It’s time for the third entry in the Iron Director series. In the first edition, the theme was “Directors I became obsessed with in 2010”- Francois Truffaut and Rainer Werner Fassbinder, with Truffaut emerging victorious. In the second edition, I pitted two people that I consider to be the two greatest living American directors, Martin Scorsese and the Coen Brothers. Scorsese just barely earned the win. For this entry, we’ll be taking a look at two guys with the same name, albeit different spellings- Louis Malle and Luis Buñuel. To set the mood, I highly recommend watching this clip of The Kingsmen singing Louie, Louie. These two have always been linked in my head for a handful of reasons. I have an ongoing internal conversation about which of the two is my 2nd favorite director of all-time. I’ve mentioned both of them as my 2nd favorite on multiple occasions. Depending on the week, you’re liable to get a different answer. I’m a great admirer of both of their filmographies. Both have worked, and excelled, in several countries. There aren’t a lot of similarities on the surface, but going a little deeper shows that they’re not wildly different. Let’s dig in:
What I’ve watched (Netflix rating, out of 5 stars, in parentheses)
Elevator to the Gallows (5 stars), The Lovers (4 stars), Vive le Tour (4 stars), Humain, Trop Humain (2 stars), Place de la Republique (5 stars), The Fire Within (5 stars), Viva Maria (4 stars), Calcutta (4 stars), Murmur of the Heart (5 stars), Lacombe, Lucien (4 stars), Pretty Baby (5 stars), Atlantic City (4 stars), My Dinner with André (2 stars), God’s Country (5 stars), …And the Pursuit of Happiness (4 stars), Au Revoir Les Enfants (5 stars), Damage (4 stars)
One of the primary features that makes Malle so unique is that he was a stylistic chameleon. He almost never repeated himself. He worked hard to avoid being pigeonholed. He made film noir; French language drama; English language drama; gangster films; documentaries in three countries (France, India, and the United States); whatever the heck My Dinner with André was; and short films. Few, if any, directors have a filmography as rich and diverse as Louis Malle. And he wasn’t tackling new genres simply for the sake of trying out new genres. He excelled in all of those categories.
Malle was also fond of tackling taboo topics, which takes a certain amount of courage. Among the shocking content that he displayed in his films: suicide (The Fire Within); incest (Murmur of the Heart); child prostitution (Pretty Baby); sexual freedom (The Lovers); and Nazi collaborators in France during the occupation (Lacombe Lucien), just to name a few. And this was in the 1960’s and 1970’s, an era where taboos had more teeth in the public, filmgoing consciousness. You may have heard some form of the expression “I can’t define pornography but I know it when I see it”. This came about because of a Malle film- The Lovers. The movie caused such a stir when it was shown in Ohio that the theater owner who showed it wound up going to court. It was in the concurring opinion that Justice Potter Stewart said, “I shall not today attempt further to define the kinds of material I understand to be embraced within that shorthand description [“hard-core pornography”]; and perhaps I could never succeed in intelligibly doing so. But I know it when I see it, and the motion picture involved in this case is not that.”
Like so many other great filmmakers, Malle’s work is deeply personal. Screenwriters are told to “write what you know”. Malle succeeded in this regard. For instance, Au Revoir les Enfants is based on Malle’s own childhood. To a lesser degree, he drew strongly from his own experiences when creating Murmur of the Heart and Lacombe Lucien. He created …And the Pursuit of Happiness– a documentary about the immigrant experience in America- at a time when he was becoming an American citizen. The strongest example of the way that Malle made films personal came inThe Fire Within. Malle adapted Pierre Drieu La Rochelle’s book into something more modern, something more relatable. At the time it was adapted, Malle was something of a wünderkind. He had attained massive success with films like The Lovers, Elevator to the Gallows, and The Silent World, all before turning 30. The notion that he may have already peaked, and his own personal demons, took him to a very bad place. And it’s from this place that he created the adaptation of The Fire Within. He even went so far as to suit Maurice Ronet’s character, Alain Leroy, in Malle’s own clothing.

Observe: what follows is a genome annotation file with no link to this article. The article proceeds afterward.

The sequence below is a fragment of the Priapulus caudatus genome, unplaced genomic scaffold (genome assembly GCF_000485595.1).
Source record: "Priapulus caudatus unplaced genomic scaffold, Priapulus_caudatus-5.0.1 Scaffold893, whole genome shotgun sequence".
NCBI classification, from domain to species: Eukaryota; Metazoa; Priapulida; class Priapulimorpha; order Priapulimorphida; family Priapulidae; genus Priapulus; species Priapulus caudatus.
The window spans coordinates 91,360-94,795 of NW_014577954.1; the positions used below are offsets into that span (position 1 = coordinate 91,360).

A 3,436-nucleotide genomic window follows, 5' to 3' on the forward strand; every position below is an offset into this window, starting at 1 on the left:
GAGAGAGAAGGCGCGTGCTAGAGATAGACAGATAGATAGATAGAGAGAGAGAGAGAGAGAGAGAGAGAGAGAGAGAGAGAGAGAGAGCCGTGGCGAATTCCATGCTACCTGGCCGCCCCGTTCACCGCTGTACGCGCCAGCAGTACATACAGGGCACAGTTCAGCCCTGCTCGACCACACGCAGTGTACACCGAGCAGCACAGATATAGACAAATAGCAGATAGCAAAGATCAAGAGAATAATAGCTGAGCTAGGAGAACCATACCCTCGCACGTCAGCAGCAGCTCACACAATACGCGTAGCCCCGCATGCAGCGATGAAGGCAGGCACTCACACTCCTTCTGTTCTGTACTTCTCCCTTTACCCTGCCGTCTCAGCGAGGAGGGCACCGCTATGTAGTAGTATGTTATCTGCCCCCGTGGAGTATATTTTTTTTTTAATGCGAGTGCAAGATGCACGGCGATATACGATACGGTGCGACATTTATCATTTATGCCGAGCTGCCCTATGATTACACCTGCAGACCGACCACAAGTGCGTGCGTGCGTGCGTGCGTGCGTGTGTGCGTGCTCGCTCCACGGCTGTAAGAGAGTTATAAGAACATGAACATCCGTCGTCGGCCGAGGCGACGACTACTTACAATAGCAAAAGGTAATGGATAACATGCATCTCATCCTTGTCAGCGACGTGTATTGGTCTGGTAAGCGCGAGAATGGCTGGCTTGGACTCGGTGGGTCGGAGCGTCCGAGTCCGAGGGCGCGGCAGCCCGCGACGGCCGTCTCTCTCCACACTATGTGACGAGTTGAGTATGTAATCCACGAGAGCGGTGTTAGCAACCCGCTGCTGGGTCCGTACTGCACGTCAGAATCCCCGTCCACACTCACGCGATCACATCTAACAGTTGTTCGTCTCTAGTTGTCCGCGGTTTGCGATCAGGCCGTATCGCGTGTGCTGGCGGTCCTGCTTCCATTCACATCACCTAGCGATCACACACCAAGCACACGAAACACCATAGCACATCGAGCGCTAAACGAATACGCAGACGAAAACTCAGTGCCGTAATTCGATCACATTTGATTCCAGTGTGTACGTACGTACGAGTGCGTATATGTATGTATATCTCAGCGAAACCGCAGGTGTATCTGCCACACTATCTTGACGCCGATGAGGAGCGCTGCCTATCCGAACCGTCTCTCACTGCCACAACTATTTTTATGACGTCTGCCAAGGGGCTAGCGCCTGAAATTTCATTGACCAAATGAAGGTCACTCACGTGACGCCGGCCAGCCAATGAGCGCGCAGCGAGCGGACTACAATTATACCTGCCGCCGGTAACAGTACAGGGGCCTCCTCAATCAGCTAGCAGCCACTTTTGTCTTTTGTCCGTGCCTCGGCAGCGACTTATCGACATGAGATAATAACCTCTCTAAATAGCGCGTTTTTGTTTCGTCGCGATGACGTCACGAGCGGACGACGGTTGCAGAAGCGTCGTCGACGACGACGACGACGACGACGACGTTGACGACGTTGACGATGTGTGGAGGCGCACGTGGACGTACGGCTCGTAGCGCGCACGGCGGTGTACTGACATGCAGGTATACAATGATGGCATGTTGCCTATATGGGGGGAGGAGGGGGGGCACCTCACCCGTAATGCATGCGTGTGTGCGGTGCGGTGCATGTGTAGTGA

Malle understood that people don’t need a director’s influence to tell a story. The camera, left to its own devices, is the perfect instrument to capture humanity. In a post-modern nod to his French New Wave roots, he’d playfully get involved from time to time (in his documentaries). But even then, he became part of the film. It was a reminder that you, the viewer, were watching a film about a filmmaker making a film. Half the fun of these movies wasn’t what people were doing; it was the way they reacted to Malle. Each one of his documentaries illustrates this concept. It even bleeds into his non-documentary films from time to time.
Best dish: The Fire Within
It is my favorite film ever made for many reasons. As I mentioned, it’s deeply personal to Malle. It’s uncomfortable to watch but it still lures you in to Alain Leroy’s world. It’s tense. It’s challenging. It’s also highly rewarding, even if it is one of the most depressing movies ever made.
Worst dish: My Dinner with André or Humain, Trop Humain
Humain, Trop Humain is 70+ minutes of auto factory footage. There is no narrative. There are no interviews. The only break at all that you get from the everyday workings of the factory is a brief clip of a hectic Peugot showroom. It’s mind-numbingly boring. I appreciate what Malle wanted to do. By showing the incredibly boring monotony of this factory, he wanted to show the viewer how tough some people have it in their everyday life. It’s a noble goal. And he succeeds… after about 20 minutes of it. Tacking on another 50 minutes is just piling on. The trouble with My Dinner with André, amongst other things, is that it isn’t really Malle’s work. His camerawork is there, and it’s a challenging film to watch, but the film is completely dominated by dialogue written by and for André Gregory and Wallace Shawn. Malle is just along for the ride. To say the least, it’s not very representative of Malle’s work. And if you’re looking for a Malle introduction, it’s just about the LAST place I’d recommend that you start.